At our latest workshop in Folkestone, attendees brought along their First World War family treasures and gained expert insight on how to care for them effectively. Here we investigate how to look after two of the most common types of First World War relic.

Photographs provide a snapshot of a period in time, often making them the most important and precious heirloom to be inherited. By the time of the First World War, photography had become a popular hobby, which meant soldiers took their cameras to the battlefields. Although photography was not explicitly banned within the trenches, some officers frowned upon it.

Maintaining photographs is relatively easy. The main recommendation is to store them in a cool, dry place wrapped in acid-free paper to keep out the dust.

When touching photographs, it is best to wear cotton gloves as perspiration will cause discolouration over time. If you want to display your photographs, exhibit them in a glass-fronted frame and out of direct sunlight.

The photograph above of Margaret Caswell in her Women’s Legion uniform was taken in 1916 and shows some of the most common signs of damage. You can see bend marks and scratches in the top-right corner, which would have been caused by not being stored safely.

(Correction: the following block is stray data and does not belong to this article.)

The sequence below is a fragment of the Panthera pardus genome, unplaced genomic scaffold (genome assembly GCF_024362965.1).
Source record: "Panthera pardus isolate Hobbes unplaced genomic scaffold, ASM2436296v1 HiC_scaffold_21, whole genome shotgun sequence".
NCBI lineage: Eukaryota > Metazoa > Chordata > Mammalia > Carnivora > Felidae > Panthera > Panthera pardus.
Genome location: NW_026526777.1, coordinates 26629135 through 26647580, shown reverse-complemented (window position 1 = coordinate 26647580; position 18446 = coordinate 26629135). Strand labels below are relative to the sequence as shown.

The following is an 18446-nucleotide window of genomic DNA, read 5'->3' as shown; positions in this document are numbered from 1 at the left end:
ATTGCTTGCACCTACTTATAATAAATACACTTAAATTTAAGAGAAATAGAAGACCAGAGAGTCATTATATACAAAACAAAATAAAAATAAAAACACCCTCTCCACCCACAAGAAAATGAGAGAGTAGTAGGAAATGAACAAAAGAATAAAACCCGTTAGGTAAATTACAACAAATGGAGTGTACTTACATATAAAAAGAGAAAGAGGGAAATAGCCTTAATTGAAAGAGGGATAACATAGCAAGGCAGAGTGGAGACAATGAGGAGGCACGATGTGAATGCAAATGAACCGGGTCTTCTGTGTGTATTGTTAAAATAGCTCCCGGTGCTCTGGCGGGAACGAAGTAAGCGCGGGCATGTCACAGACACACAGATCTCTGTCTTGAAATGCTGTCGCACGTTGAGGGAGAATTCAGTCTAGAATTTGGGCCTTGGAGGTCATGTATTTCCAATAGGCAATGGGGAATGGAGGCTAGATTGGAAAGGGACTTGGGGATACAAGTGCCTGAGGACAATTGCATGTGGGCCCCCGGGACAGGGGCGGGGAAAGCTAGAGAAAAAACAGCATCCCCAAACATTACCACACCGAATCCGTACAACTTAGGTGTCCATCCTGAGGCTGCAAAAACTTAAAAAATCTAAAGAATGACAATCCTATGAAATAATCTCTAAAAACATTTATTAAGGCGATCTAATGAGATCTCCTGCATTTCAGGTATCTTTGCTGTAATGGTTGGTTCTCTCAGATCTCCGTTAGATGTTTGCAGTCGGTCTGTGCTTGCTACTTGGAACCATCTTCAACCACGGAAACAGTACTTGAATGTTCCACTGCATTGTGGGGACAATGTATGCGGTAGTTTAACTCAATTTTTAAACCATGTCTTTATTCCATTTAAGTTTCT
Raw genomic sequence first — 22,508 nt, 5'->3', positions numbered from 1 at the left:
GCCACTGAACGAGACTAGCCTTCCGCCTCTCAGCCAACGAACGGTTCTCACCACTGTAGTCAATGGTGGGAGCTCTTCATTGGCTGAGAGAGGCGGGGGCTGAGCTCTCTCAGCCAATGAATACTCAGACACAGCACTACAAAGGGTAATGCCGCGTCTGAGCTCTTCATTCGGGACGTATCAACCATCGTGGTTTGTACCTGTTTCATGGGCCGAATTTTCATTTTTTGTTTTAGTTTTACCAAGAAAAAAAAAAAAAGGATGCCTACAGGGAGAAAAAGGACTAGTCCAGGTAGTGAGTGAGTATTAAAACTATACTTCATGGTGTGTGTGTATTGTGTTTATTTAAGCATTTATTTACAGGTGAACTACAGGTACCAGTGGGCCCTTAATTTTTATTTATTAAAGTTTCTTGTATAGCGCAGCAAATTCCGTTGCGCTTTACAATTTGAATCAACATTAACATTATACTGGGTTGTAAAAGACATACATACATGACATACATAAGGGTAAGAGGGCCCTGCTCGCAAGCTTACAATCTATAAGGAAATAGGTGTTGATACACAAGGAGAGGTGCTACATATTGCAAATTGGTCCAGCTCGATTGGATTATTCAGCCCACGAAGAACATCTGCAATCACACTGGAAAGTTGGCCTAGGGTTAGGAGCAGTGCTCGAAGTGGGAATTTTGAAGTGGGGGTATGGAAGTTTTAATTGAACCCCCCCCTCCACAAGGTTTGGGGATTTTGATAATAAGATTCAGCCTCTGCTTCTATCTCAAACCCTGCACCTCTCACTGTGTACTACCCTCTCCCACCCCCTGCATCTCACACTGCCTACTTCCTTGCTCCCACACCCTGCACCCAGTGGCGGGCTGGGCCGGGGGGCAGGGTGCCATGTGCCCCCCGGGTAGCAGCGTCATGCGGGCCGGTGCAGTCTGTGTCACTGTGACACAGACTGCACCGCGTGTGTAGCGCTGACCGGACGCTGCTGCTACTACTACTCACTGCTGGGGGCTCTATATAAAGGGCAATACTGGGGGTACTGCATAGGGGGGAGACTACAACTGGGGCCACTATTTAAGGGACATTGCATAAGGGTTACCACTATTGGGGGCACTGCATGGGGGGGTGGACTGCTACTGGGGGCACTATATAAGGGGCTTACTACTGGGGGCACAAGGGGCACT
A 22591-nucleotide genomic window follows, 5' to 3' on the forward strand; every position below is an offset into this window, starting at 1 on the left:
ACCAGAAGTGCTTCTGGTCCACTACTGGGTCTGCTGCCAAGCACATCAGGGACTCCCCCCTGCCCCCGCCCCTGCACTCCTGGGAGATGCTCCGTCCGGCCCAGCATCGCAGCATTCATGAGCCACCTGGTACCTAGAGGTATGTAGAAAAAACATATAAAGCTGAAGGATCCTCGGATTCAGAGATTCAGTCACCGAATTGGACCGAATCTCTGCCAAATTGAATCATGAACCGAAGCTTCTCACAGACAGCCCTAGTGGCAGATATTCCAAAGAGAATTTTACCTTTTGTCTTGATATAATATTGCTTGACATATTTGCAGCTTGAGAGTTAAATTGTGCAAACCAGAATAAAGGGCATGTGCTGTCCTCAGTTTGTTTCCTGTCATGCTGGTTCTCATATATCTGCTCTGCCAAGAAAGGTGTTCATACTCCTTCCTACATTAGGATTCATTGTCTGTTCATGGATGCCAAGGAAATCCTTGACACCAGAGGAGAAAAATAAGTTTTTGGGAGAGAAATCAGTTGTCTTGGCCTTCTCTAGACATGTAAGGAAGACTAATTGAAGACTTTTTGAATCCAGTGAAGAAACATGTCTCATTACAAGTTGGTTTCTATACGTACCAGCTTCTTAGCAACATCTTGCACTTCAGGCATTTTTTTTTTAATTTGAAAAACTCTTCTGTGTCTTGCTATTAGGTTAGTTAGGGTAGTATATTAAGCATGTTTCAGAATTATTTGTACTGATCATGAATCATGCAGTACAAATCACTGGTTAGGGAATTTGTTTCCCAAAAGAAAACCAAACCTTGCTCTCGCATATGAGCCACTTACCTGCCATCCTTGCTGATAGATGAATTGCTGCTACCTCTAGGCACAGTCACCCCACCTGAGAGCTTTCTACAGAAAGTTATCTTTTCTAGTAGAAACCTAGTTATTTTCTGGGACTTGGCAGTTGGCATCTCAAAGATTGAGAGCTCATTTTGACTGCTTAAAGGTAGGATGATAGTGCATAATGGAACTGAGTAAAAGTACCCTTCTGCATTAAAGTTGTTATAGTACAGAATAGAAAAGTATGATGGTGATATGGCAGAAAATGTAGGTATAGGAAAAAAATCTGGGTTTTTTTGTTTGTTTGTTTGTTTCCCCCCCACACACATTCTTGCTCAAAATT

With around 16 million medals awarded during the First World War, many relatives of veterans would have inherited these precious heirlooms.

Although medals are made of a hard metal, they are still easily damaged. Continuous handling over a long period of time eventually grinds down the detail.

It is best to keep them stored in a cool dry place, and away from dust so they rarely need to be polished. If the medal does need polishing, it is recommended practice to use a cotton bud and silver cleaner (even if the medal is not silver).

This commemorative medallion was issued to Margaret Caswell’s next-of-kin, following her death in 1918 during an air raid on a camp in France. It is in relatively good condition. However, there is noticeable wear on the name plate and upon Britannia’s gown.

If you would like advice on any of your military heirlooms, please leave a comment below.


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